There might not be anything there.
The gold. The curse. The story that’s coaxed countless prospectors up the Pitt River to find the treasure they figure must be waiting at the top of the hill and the end of the story . . . well, it might be a myth.
But not all of it. There are facts mixed with the legend of Pitt Lake’s supposed lost gold mine.
It’s a story that has fascinated author and historian Brian Antonson since he was a boy listening to the yarn around the campfire.
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You can’t find the mine. And if you can find it you won’t get the gold. And if you somehow find the mine and you do get the gold, well, you won’t live to spend it.
There was a fella name of Slumach, you see. And around 1890 this Slumach would paddle down Pitt River with gold pieces the size of walnuts. More gold than that goose.
Slumach would turn up in New Westminster and, after getting good and acquainted with the earthly delights the town had to offer, he’d head on back the way he came. Up the river. Into the hills. Only he wouldn’t go back alone.
You see, some folks would get those monstrous green eyes and they’d trail ol’ Slumach back the way he came. Up the river. Into the hills. Back to the gold. Those folks never seemed to find their way back to town. Dead-end trails, if you catch my meaning.
It was around that time Slumach was put to death for murder. Standing on the gallows, he spoke the last words he’d ever speak.
“Nika memloose, mine memloose,” he said. Roughly translated from Chinook, it means: “When I die, the mine dies.”
That mine’s been cursed ever since. At least, that’s how the story goes.
There was a man named Slumach and he was convicted of murder and hung at B.C. jail in New Westminster in 1891.
However, none of the newspapers that covered his trial mentioned his gold, according to the book Slumach’s Gold: In Search of a Legend by Rick Antonson, Mary Trainer, and Brian Antonson.
Still, about a decade after Slumach’s death, the story of his gold seemed to spread enough to attract the attention of an Alaskan miner named W. Jackson who vowed to find the mine or die trying.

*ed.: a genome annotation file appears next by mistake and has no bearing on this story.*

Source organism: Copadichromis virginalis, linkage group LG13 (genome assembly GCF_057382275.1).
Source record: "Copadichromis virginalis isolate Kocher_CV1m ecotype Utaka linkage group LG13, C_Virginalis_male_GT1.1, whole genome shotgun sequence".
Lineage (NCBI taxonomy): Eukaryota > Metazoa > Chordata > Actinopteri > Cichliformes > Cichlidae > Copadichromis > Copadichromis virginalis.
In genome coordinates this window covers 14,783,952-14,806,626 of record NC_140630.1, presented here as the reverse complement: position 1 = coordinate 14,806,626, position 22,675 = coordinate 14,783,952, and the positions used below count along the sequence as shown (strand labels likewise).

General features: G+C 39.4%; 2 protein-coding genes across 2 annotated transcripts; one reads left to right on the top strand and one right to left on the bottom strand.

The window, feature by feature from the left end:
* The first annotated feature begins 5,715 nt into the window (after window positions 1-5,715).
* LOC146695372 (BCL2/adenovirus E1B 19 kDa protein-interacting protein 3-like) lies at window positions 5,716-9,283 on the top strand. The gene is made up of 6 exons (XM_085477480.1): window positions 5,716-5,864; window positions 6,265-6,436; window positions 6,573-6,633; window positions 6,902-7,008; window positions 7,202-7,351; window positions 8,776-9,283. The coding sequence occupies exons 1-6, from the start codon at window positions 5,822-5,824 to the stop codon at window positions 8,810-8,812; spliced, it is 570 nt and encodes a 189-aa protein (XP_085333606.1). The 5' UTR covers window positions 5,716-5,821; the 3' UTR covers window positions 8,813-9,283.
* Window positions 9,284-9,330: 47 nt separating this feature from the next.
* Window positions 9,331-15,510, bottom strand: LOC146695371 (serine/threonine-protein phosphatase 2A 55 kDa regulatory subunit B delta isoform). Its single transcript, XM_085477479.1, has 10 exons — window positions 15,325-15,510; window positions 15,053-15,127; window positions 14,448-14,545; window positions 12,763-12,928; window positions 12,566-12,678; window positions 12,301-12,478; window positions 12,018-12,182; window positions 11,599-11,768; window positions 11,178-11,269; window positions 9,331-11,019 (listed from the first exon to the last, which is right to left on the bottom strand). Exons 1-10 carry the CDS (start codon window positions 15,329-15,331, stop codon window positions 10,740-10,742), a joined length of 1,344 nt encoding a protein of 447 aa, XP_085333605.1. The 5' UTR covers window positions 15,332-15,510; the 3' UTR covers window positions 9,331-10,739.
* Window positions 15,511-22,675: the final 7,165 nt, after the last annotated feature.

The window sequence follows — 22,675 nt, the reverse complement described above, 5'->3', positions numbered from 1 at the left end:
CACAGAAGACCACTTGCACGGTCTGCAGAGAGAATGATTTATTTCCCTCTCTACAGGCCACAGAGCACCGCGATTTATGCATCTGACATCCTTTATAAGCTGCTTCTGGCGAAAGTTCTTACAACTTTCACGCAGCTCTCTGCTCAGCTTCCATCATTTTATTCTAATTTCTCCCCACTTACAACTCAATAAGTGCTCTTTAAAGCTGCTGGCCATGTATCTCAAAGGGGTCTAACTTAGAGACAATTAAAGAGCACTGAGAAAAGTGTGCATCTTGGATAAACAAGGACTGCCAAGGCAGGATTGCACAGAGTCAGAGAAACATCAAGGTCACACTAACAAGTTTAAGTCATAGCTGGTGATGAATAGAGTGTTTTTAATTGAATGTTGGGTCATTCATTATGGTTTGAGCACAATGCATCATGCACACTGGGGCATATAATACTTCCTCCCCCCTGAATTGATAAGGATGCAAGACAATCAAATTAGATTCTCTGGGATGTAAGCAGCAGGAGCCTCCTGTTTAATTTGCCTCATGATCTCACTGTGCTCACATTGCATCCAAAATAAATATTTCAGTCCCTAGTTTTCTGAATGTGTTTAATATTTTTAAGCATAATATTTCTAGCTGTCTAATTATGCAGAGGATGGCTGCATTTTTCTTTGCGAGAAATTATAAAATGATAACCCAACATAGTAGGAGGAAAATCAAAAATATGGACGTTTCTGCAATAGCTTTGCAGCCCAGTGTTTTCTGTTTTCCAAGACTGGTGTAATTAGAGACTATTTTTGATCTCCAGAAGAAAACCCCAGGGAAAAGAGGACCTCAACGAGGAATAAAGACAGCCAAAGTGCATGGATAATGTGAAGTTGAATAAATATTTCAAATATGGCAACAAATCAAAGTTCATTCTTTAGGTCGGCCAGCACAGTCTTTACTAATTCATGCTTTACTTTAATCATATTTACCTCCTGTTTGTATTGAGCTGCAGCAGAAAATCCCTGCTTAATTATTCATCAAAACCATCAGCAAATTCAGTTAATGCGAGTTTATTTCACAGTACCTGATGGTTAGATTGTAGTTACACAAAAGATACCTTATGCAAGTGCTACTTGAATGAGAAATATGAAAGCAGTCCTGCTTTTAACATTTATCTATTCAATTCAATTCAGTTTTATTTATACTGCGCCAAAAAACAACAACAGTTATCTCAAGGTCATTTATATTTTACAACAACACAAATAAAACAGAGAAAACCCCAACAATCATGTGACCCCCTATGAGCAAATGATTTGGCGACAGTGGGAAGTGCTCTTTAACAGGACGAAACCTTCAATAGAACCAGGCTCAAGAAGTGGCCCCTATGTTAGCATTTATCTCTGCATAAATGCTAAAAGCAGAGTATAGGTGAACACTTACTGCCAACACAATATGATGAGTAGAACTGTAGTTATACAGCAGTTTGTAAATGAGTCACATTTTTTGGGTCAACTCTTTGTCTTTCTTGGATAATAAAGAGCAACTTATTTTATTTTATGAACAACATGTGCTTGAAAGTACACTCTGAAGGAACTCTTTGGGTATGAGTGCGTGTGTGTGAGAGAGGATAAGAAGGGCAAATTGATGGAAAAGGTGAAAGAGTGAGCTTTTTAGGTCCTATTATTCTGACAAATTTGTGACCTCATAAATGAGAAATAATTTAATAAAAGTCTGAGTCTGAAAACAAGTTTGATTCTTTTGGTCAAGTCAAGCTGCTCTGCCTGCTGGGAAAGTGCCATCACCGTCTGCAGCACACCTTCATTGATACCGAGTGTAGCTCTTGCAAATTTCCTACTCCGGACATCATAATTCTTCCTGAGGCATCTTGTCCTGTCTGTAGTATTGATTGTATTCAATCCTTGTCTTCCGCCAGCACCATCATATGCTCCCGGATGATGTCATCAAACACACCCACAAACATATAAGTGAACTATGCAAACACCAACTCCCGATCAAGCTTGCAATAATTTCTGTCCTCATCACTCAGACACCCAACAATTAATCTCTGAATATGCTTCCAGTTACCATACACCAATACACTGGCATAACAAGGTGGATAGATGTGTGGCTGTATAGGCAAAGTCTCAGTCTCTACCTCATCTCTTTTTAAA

There’s some debate about just what Jackson found. However, he did live to tell his story – parts of it, anyway.
In a letter to a friend, Jackson – writing in infuriatingly vague prose – describes a place surrounded by ridges and mountains. It was there that he took out a small pan and found colours.
“And such colors they were. I knew then that I had struck it right at last,” he writes. On that spot, “the bedrock was yellow with gold.”
At this point in his life, Jackson is too sickly to risk another expedition. Instead, he advises his friend to go and seek the fortune that ill health denied him.
“I cannot give you any exact directions,” Jackson writes.
It’s at this point where truth and legend intertwine and become difficult to disentangle.
Historian Fred Braches contends the gold mine story was essentially a turn of the century ad campaign to boost tourism in the region. Discussing the story with CBC, Braches suggests the tale was created by Pitt Lake locals who wanted to draw prospectors to the area in order to create jobs for guides and outfitters.
In Slumach’s Gold, there is a brief account of one enterprising salesman who found an alternate route to gold. He offered treasure maps that promised to lead the greedy and gullible alike to Slumach’s gold. He charged $12.50 each and sold thousands of them.
On Wednesday night, Antonson is set to discuss the story and the history. Registration is required, but, unlike those maps, free.